If you have any questions about algorithm trading or enquiries about our services, feel free to contact us or refer to the following FAQ:
1. What is algorithm trading?
In electronic markets, algorithm trading or automated trading, also known as algorithmic trading, algo trading, black-box trading or robo trading, is the use of computer programs for entering trading orders with the computer algorithm deciding on aspects of the order such as the timing, price and quantity of the order, or in many cases initiating the order without human intervention… Algorithmic trading may be used in any investment strategy, including market making, inter-market spreading, arbitrage, or pure speculation (including trend following). The investment decision and implementation may be augmented at any stage with algorithmic support or may operate completely automatically (“on auto-pilot”).
2. What is day trading?
Day trading is the practice of buying and selling financial instruments within the same trading day, so that all positions are usually closed before the market closes for the day. Traders who participate in day trading are called active traders or day traders.
The most commonly day-traded financial instruments are stocks, stock options and currencies, as well as a host of futures contracts, such as equity index futures, interest rate futures, and commodity futures.
Day trading used to be the preserve of financial firms and professional investors and speculators. Many day traders are still employees of banks or investment firms who work as equity investment and fund management specialists. However, the advent of electronic trading and margin trading has also made day trading increasingly popular among casual traders who work from their homes.
3. What is EasyLanguage®?
EasyLanguage® is a powerful and flexible proprietary technology developed by TradeStation® Technologies, Inc., an award-winning broker-dealer for active institutional and individual traders. It can be used to describe an individual trader’s trading rules – such as when to enter and exit the market – in simple, English-like statements and trading terms that are very similar to the way they would be described to another trader. It can also be used to automate almost any trading strategy, including multiple conditional entries and exits, profit targets, protective stops, trailing stops, etc.
For an example of strategy creation, please see: http://www.tradestation.com/popups/flash/ELdemoVO_Pro_Removed.htm
4. What is back-testing?
Back-testing is a common and methodologically accepted research approach for evaluating a strategy, theory, or model by applying it to historical data. It can be used to study how a trading strategy would have performed in past stock markets.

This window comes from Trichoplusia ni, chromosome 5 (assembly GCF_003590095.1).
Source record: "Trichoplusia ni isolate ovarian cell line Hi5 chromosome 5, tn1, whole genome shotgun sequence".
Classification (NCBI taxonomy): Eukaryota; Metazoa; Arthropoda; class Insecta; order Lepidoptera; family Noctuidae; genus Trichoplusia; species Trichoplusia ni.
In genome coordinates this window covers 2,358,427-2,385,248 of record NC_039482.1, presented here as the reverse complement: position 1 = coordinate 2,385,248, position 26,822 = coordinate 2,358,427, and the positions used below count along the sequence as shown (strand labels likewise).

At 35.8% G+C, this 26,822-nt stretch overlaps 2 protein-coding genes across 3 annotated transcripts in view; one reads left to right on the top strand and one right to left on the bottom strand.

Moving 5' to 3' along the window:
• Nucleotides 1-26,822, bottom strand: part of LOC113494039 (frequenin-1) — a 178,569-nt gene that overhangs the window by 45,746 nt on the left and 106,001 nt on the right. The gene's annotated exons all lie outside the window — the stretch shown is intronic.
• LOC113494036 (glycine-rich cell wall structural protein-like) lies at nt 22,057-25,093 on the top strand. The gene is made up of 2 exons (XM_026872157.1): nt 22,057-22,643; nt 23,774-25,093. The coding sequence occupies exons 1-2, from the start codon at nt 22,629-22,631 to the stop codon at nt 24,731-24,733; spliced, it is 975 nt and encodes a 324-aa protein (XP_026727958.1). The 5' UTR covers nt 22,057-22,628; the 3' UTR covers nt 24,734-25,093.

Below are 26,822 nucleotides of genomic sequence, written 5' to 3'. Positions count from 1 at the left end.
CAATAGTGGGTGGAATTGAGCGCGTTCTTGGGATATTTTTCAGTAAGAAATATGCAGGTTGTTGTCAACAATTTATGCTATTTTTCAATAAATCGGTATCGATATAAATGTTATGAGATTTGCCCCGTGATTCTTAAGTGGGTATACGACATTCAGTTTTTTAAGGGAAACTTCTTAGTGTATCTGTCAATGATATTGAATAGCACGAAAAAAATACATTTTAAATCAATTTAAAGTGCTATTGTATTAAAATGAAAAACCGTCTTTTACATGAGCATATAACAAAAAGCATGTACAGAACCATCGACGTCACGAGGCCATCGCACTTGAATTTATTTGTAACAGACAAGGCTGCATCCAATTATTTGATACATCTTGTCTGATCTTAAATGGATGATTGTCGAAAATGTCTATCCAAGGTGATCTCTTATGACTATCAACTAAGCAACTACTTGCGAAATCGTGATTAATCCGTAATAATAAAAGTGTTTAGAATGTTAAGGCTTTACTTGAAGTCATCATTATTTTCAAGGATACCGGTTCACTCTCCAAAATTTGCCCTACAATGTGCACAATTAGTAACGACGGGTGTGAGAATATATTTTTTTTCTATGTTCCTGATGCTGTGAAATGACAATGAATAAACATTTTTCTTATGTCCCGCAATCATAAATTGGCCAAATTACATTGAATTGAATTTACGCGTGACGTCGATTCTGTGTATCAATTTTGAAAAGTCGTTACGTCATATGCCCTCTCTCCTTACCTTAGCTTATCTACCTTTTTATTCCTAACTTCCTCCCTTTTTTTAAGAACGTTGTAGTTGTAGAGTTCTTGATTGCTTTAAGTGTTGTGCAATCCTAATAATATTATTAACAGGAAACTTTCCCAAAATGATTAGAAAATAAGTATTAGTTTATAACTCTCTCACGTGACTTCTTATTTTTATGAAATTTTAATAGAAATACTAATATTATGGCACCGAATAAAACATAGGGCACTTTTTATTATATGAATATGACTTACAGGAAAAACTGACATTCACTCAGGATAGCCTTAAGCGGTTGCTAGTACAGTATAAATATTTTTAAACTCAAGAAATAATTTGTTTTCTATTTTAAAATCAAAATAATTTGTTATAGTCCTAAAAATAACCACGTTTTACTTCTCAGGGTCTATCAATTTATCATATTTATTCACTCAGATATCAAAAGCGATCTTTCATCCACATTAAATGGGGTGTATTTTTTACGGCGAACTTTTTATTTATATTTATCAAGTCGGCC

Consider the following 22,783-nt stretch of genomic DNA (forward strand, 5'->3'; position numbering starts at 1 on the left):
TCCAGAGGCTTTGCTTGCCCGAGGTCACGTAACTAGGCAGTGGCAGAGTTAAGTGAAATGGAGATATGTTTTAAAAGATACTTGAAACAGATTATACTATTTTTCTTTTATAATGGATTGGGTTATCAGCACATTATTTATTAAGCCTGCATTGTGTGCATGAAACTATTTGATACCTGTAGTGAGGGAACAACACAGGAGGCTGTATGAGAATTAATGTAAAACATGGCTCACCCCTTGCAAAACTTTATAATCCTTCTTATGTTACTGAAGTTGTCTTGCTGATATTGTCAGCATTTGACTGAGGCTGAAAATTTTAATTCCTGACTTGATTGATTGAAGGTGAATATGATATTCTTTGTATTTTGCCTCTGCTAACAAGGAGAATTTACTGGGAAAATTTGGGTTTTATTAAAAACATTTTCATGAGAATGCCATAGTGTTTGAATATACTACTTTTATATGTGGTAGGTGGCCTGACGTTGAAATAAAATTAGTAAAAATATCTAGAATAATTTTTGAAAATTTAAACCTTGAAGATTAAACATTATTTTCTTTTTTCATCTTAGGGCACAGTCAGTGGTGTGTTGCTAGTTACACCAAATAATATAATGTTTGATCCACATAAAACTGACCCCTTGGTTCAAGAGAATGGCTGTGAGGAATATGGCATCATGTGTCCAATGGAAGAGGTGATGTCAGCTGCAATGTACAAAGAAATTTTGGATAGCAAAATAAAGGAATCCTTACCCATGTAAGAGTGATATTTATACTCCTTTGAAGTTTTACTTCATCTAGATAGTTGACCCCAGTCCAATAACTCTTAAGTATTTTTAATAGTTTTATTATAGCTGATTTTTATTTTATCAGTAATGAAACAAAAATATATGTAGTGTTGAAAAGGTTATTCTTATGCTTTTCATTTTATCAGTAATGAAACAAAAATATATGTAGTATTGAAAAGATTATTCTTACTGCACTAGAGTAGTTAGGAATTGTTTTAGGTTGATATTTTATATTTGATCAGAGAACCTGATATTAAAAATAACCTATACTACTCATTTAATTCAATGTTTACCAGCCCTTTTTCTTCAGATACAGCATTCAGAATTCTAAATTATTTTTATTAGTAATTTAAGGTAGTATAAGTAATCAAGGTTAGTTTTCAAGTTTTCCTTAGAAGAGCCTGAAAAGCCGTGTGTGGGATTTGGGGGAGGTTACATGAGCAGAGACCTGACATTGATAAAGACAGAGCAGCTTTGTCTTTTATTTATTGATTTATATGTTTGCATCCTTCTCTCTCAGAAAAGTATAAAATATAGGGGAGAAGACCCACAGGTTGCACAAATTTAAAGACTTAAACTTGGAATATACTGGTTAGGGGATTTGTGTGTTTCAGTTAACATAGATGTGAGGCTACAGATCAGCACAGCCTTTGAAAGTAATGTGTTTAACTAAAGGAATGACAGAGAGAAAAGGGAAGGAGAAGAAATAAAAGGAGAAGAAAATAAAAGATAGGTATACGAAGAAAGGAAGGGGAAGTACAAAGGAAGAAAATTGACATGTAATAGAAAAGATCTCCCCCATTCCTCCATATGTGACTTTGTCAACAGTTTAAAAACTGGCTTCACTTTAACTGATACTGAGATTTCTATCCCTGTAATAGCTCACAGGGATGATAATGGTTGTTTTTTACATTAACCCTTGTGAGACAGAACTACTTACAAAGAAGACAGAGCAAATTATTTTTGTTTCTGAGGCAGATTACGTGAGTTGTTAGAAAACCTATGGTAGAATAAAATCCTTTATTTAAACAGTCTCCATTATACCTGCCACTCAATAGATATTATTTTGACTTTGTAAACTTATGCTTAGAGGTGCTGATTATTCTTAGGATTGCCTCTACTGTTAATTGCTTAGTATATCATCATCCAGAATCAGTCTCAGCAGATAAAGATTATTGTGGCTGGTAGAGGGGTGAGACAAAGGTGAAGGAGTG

One key element that differentiates back-testing from other forms of historical testing is that it calculates how a strategy would have performed if it had actually been applied in the past. To obtain an accurate result, the back-test replicates the prevailing conditions at the time. However, a high or successful correlation between a back-tested strategy and historical results can never prove that a theory will be correct in the future, since past results do not necessarily indicate future ones. In other words, things are always changing, but back-testing is a useful analytical and predictive tool in a world where yesterday bears some resemblance to today.
5. What is simulation?
This is a type of exercise that tests trading and strategy ideas under real-time market conditions and without incurring any financial risk. It helps traders and potential traders to build their confidence by allowing them to see how their ideas would perform under "live" market conditions.
6. What is optimization?
Optimization is the practice of fine-tuning program variables (such as stop profits, profit targets and number of contracts) in order to achieve a desired outcome (e.g. maximum net profit or highest winning percentage).
7. What is slippage?
With regards to futures contracts as well as other financial instruments, slippage is the difference between estimated transaction costs and the amount actually paid. Brokers may not always be effective enough at executing orders. Market-impacted, liquidity, and frictional costs may also contribute. Algorithmic trading is often used to reduce slippage.
Always Learn before You Trade !